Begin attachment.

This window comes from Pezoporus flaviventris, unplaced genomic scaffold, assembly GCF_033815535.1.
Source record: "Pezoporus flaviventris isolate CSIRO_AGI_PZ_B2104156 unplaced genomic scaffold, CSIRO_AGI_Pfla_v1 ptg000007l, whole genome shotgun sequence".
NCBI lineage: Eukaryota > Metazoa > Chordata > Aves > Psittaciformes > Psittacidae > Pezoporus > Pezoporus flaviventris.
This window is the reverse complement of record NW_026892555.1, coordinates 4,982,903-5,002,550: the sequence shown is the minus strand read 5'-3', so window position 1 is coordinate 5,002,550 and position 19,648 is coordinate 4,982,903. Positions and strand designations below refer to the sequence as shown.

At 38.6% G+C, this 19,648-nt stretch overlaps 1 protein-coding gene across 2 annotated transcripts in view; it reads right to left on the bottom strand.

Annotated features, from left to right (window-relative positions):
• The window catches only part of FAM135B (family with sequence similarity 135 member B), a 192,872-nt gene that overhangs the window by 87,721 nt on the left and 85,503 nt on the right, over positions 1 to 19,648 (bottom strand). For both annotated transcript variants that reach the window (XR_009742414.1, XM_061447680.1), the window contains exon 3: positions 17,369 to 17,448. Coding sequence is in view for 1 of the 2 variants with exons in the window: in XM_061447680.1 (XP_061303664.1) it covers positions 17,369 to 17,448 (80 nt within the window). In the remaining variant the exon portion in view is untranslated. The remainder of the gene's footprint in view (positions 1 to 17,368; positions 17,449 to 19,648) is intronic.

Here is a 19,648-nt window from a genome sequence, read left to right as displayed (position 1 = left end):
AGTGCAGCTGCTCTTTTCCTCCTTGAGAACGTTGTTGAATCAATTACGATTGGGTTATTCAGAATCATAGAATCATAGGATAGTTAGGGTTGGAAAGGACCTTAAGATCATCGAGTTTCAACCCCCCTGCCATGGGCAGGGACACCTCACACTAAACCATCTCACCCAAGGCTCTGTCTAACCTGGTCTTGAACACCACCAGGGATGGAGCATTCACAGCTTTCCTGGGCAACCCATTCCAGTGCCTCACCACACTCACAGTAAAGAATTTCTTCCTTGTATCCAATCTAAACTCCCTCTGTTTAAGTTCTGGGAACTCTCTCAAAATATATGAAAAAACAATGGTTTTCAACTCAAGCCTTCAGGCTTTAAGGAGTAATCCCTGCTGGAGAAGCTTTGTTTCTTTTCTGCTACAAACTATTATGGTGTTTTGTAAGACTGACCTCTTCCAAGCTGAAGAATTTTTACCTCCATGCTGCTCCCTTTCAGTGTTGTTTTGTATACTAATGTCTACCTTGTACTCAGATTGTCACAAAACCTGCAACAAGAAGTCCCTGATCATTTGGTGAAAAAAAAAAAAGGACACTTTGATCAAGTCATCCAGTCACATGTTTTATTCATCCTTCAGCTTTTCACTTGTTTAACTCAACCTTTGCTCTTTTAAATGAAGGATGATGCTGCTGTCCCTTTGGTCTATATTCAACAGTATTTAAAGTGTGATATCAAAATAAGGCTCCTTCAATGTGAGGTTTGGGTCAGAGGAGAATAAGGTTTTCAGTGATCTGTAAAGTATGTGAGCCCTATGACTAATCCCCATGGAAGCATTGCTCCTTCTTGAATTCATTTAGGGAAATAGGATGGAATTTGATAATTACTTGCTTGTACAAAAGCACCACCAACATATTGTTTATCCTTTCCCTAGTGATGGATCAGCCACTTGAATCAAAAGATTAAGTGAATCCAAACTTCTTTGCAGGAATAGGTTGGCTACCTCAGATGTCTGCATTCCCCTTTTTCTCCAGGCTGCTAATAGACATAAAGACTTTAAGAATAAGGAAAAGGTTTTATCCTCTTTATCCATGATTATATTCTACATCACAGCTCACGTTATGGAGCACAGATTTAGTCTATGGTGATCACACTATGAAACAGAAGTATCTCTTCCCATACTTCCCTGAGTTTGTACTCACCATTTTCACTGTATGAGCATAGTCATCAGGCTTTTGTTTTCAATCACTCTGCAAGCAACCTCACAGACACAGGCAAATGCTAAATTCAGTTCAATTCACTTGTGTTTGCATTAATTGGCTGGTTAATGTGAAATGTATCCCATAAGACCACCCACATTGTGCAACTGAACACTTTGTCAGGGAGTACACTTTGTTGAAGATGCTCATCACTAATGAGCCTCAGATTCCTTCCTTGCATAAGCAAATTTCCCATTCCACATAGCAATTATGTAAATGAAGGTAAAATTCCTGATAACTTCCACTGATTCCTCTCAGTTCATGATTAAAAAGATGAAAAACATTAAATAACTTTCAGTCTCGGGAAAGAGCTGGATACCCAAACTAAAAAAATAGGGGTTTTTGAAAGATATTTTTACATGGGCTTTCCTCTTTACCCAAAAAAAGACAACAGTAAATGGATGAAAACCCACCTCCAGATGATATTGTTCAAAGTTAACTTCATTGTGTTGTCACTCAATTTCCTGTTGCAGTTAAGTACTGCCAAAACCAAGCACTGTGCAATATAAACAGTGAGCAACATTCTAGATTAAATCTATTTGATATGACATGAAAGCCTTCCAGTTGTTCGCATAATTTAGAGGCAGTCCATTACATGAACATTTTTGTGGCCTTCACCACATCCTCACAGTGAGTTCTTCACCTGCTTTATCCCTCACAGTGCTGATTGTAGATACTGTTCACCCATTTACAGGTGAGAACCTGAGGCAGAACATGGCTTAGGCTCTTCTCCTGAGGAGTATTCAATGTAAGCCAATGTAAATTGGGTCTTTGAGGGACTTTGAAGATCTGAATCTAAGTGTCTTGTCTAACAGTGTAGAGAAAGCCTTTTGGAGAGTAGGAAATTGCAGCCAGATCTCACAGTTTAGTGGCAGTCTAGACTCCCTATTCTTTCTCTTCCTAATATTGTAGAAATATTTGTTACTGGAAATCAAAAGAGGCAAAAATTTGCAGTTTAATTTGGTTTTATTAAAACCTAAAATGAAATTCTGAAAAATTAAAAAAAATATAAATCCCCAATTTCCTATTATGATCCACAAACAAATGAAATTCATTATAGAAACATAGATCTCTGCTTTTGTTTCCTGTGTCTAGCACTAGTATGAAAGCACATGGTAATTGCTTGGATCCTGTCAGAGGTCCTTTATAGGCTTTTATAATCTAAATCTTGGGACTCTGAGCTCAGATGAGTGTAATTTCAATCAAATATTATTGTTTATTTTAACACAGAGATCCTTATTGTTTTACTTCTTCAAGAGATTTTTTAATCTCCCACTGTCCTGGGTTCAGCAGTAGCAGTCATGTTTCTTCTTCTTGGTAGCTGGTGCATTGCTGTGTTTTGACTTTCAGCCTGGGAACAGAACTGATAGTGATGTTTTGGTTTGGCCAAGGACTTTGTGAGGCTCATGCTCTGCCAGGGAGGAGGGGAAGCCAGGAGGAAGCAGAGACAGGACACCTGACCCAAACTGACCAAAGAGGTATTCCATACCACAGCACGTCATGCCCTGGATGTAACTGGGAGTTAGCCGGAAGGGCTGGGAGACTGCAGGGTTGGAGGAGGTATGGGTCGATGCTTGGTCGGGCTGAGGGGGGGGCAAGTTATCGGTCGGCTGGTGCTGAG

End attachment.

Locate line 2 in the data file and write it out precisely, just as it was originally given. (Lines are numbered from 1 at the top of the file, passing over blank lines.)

Source record: "Pezoporus flaviventris isolate CSIRO_AGI_PZ_B2104156 unplaced genomic scaffold, CSIRO_AGI_Pfla_v1 ptg000007l, whole genome shotgun sequence".